Research Topics > Academic and personal identity reflected in diversity and difference in practice
The Council on Social Work Education (CSWE), the organization that accredits social work programs nationwide, requires all programs to educate students to engage diversity and difference in practice. One path to realizing this is through learning and teaching about the experiences of diverse populations. Dr. Rena Harold and her colleagues doctoral candidate Kristen Prock and PhD alum Dr. Sheryl Groden have been looking at this question among social work faculty who self-identify as members of diverse groups.
Every individual has private and public selves and makes choices about how to connect those selves and/or keep them separate. For faculty whose self-definition includes an identity as a member of a minority group, there is often a bigger question of the possible impact of being out as whatever that minority designation might be. The researchers investigated this question through a qualitative study of faculty members’ personal versus academic identities based on interviews with 31 social work faculty members.
Participants were recruited nationally with consideration of the following: gender, gender identity and expression, sexual orientation, race, ethnicity, and/or religion. Data were collected utilizing direct scribing, a method that allows the researcher and participant to actively collaborate in the interview process, and were then analyzed for themes. Social work faculty reported their experiences with identity management in interactions with students, colleagues, and administrators as well as how it influences teaching and research.
In summary, participants in this study were aware of their multiple diverse identities and were able to describe the ways in which they acknowledged them in academia. They discussed factors that encouraged and discouraged their decisions to be out. Each participant had a rich story to tell, and they were aware of the fact that by participating in this study, they were advancing the dialogue, especially as it related to social work education. They expressed the desire to move social work further into the conversation and to help people see the necessity of living the values and ethics we hold to be a cornerstone of our profession. Their words and stories require that we take a look at how diversity enriches social work education and what can be done to preserve and encourage the value that diversity brings. As one subject said, “I am a qualitative researcher, and the reason that I am is that people’s voices don’t get heard more in scientific research. My voice isn’t heard, and it should be. I am interested in those communities that are not heard. I am interested in hearing my story in the literature.”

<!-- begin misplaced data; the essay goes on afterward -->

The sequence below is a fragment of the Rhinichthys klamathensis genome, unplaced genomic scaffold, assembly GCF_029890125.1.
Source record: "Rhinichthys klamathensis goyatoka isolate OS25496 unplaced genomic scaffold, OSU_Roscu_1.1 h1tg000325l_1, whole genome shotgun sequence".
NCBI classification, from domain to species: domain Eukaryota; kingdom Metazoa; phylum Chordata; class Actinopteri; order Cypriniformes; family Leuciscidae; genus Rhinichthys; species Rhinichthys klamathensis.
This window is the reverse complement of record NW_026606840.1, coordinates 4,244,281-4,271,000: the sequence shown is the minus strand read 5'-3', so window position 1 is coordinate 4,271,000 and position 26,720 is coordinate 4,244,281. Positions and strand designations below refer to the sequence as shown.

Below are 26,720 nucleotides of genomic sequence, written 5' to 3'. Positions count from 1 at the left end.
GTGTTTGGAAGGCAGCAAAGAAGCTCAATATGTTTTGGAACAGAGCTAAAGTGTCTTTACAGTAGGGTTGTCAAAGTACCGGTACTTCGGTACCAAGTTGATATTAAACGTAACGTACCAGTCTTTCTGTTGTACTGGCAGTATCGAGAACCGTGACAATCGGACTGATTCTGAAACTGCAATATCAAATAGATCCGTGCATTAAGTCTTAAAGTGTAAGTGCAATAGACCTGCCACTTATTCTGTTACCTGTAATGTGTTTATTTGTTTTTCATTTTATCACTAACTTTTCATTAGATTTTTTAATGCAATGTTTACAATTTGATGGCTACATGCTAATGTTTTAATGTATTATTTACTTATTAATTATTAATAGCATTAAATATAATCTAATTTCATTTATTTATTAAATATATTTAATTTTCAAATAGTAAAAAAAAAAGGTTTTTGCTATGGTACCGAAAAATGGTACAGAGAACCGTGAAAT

The research team presented this study at the 2017 CSWE Annual Program Meeting (APM) and were awarded the Feminist Manuscript Award. They will present with colleague Dr. Scott Berlin (MSU PhD alum and director of the School of Social Work at Grand Valley State University) at the 2018 APM and at the 2019 Society for Social Work and Research Annual Conference. MSW alum Neeshan Mehretu and doctoral student Daniel Cavanaugh assisted with earlier stages of this work.
Prock, K. A., Berlin, S., Harold, R. D., & Groden, S. A. (2019, January). We All Have a Personal Story About Why We Do What We Do”: A Qualitative Exploration of LGBTQ Identity and Experiences Among Social Work Faculty. Paper to be presented at Society for Social Work and Research, San Francisco, CA.
Prock, K. A., Berlin, S., Harold, R. D. & Groden, S. A. (2018, November). Achieving Balance: LGBTQIA-identified Social Work Faculty Discuss Risks, Rewards, and Responsibilities. Paper presented at the Annual Program Meeting of the Council on Social Work Education, Orlando, FL
Harold, R. D., Prock, K. A., & Groden, S. R. (2017, October). Academic and Personal Identity: Connection vs. Separation. Paper presented at the Annual Program Meeting of the Council on Social Work Education, Dallas, TX.